The Montreal Canadiens are a win away from competing for the Stanley Cup.
The Cinderella team of the NHL playoffs got goals from young stars and experienced veterans, and Carey Price did the rest in a 4-1 win over the Vegas Golden Knights on Tuesday night in front of a full crowd at T-Mobile Arena.
Jesperi Kotkaniemi got Montreal off to its patented early lead, Cole Caufield and Eric Staal padded it in the second and Nick Suzuki added an empty-netter as the Canadiens took a 3-2 lead in the best-of-seven Stanley Cup semifinal.
Game 6 is Thursday night at Montreal’s Bell Centre.
While the Knights — who got a goal from Max Pacioretty in the third — face elimination, the Canadiens will have two chances to book a ticket to their first Cup final since 1993. The Canadiens have 24 Cups to their credit, 23 since the formation of the NHL, the most by far of any team.
But they are also the least likely of the 16 playoffs teams to make it this far. They were the lowest seed, the last to clinch a berth, and their record was only the 18th best of the league’s 31 clubs.
The Tampa Bay Lightning have a chance to become the first team to clinch a berth in the final. They hold a 3-2 series lead on the New York Islanders, with Game 6 Wednesday night in Long Island.
The Canadiens are now 7-0 when leading after the first period and 10-0 when scoring at least twice, a testament to their commitment to defence and the goaltending of Price.
- Long Knights: Speaking of goaltending, coach Pete DeBoer will have some explaining to do after he put Marc-André Fleury back in net over Robin Lehner. Lehner won Game 4, after Fleury’s late miscue cost the Knights in Game 3.
Fleury’s a battler, a three-time Cup champion and a fan favourite, but he hasn’t been able to stop Montreal’s snipers.
But Vegas’s plight is far from the goaltenders’ fault. Vegas’ top scorers had been largely blanked, until Pacioretty broke through in the third. The issue is the power play, which is shooting blanks, even with the Knights getting No. 1 centre Chandler Stephenson back from injury.
- Surprise, surprise: The Canadiens certainly know how to play the first periods they like, get that early lead and play that perfect — or is it boring? — shutdown road game.
The Knights took the play to Montreal in the early going and led in shots, but didn’t have a truly good scoring chance. But the Canadiens are patient, and their first shot was a high-grade scoring chance, a breakaway by Josh Anderson. Fleury stopped him, but lost the puck. Kotkaniemi followed up and had an empty net with Fleury well out of the crease. Their first two shots on net came eight minutes into the game, and they had a 1-0 lead.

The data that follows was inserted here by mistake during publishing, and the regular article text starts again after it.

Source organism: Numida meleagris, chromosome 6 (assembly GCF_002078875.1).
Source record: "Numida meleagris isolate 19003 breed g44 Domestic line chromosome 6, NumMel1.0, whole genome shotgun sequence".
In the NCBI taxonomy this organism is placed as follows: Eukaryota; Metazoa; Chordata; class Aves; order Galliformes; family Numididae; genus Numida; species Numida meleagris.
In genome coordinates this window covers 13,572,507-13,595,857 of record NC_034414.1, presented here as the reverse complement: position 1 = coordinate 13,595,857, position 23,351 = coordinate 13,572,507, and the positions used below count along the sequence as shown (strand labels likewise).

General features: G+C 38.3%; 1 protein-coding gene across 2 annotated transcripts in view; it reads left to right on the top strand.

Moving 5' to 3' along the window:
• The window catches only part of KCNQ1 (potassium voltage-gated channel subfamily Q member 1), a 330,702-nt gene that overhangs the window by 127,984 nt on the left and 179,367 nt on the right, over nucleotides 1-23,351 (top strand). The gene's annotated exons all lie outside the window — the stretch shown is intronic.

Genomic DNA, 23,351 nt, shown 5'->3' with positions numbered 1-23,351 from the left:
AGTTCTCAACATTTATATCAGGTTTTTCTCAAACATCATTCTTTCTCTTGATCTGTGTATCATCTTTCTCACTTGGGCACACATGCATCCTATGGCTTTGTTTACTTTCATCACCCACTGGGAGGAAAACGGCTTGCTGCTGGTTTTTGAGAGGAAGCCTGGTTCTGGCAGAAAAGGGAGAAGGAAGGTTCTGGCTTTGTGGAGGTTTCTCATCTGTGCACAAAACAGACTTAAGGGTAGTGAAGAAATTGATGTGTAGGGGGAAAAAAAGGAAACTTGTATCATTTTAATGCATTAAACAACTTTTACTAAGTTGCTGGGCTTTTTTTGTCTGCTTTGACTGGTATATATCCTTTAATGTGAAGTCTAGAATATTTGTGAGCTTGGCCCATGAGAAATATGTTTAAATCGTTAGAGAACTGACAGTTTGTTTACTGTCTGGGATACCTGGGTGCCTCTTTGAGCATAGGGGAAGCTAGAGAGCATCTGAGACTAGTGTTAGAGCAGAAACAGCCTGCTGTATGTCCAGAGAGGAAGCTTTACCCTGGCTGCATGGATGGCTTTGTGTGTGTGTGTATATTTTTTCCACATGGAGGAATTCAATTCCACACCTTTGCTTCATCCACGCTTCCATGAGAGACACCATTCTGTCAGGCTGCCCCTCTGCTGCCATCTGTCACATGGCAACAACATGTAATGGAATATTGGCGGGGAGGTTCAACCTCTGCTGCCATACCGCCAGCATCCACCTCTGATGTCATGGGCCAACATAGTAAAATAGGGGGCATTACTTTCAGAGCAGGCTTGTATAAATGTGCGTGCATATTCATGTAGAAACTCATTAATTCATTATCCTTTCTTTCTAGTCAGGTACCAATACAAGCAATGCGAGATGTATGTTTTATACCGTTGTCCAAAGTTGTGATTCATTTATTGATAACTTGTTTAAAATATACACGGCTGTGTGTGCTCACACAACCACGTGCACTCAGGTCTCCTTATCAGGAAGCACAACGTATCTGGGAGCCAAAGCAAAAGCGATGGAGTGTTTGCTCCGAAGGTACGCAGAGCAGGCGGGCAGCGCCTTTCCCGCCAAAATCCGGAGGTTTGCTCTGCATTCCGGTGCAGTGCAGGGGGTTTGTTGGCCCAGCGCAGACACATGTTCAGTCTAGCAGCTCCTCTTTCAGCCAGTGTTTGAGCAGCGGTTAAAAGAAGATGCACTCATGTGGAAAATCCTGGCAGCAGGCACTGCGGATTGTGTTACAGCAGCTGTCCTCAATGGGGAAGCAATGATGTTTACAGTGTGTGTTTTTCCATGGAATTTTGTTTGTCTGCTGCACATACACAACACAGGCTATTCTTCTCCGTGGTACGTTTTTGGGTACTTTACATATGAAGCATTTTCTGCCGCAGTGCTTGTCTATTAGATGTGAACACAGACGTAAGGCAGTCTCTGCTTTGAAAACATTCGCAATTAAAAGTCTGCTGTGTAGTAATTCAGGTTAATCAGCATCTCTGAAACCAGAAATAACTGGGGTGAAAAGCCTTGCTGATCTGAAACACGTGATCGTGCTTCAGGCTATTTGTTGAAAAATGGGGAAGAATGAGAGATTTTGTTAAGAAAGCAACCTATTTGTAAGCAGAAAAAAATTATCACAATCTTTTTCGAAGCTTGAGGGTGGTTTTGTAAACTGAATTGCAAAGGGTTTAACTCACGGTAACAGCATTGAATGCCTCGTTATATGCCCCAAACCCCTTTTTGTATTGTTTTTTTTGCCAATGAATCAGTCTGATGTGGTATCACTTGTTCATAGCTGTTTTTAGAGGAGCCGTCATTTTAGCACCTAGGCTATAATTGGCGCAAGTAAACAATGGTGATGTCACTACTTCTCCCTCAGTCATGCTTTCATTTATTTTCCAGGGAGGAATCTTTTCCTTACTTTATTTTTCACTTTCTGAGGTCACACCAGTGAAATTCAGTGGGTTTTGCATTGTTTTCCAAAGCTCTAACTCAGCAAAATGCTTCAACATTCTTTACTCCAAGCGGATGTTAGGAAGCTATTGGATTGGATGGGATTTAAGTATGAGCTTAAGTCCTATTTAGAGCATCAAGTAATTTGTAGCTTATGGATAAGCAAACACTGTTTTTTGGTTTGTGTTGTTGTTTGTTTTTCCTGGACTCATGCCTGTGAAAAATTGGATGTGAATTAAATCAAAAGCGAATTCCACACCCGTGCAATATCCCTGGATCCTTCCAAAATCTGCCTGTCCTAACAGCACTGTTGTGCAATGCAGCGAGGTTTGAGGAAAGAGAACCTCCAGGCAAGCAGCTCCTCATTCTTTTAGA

The template is no secret; it’s been on full display all playoffs.
“We’ve been a pretty good road team the past few years,” acting head coach Luke Richardson said before the game. “I think it’s our style of play. It doesn’t change much. We’re a good defensive team, we’re on top (of the puck) in all three zones. We’re difficult to play against. If you can frustrate that home team that maybe wants to do well, or do something spectacular, we’re usually in the way of that. It’s frustrating and it usually bodes well for us.”
It’s not just a commitment to defence, but an ability to convert on the few chances they get.
“We have some explosive players,” said Richardson. “We’re fortunate to have (speed), because that’s how the game is played nowadays. It’s very fast, a transition game. We know they step up on us.
“Playing pucks behind them, getting into foot races is good for us. But we don’t cheat. We’re always in a good defensive structure, but we rely on that speed when the time is right.”
By the end of the second, Montreal was up 3-0 on goals by Caufield and Staal, with the T-Mobile Arena crowd booing the Knights’ feeble power play.
- Scouting report: Fleury starting over Lehner took away what could have been a great showdown between Lehner and Caufield. After stopping a Caufield breakaway in Game 4, Lehner revealed the scouting report suggested the young Canadiens forward only went five-hole or high glove. It was an unusual revelation that got Caufield talking.
“It’s good that he’s opening his mouth,” Caufield said of Lehner’s comments. “You know what he’s thinking now, so I’m going to go off that and create new things to do and new things to look at.”
Caufield’s second-period goal was a one-timer.
- Still coaching: It was the third game with Richardson behind the bench, Montreal head coach Dominique Ducharme still sidelined with COVID-19. He is symptom-free and Wednesday will mark two weeks after his second vaccination, but there is no word on whether his self-isolation will bend prior to the required 14 days.
“There’s no update on Dom’s return,” Richardson said before the game. “It’s frustrating for him. We all feel for him, and we try to keep in contact with him as much as we can. He’s a big part of our Zoom meetings and preparation for the games. We’re hoping for the best and the quickest solution, but that goes through NHL and government protocols. It’s out of your hands.”
Richardson said meetings with Ducharme start at 8 a.m. and continue through the day, even between periods.
“It’s just like he is when he’s here,” said Richardson. “He’s short and to the point — two or three points that are going to help our team get better in the next period — and that’s what we focus on.”
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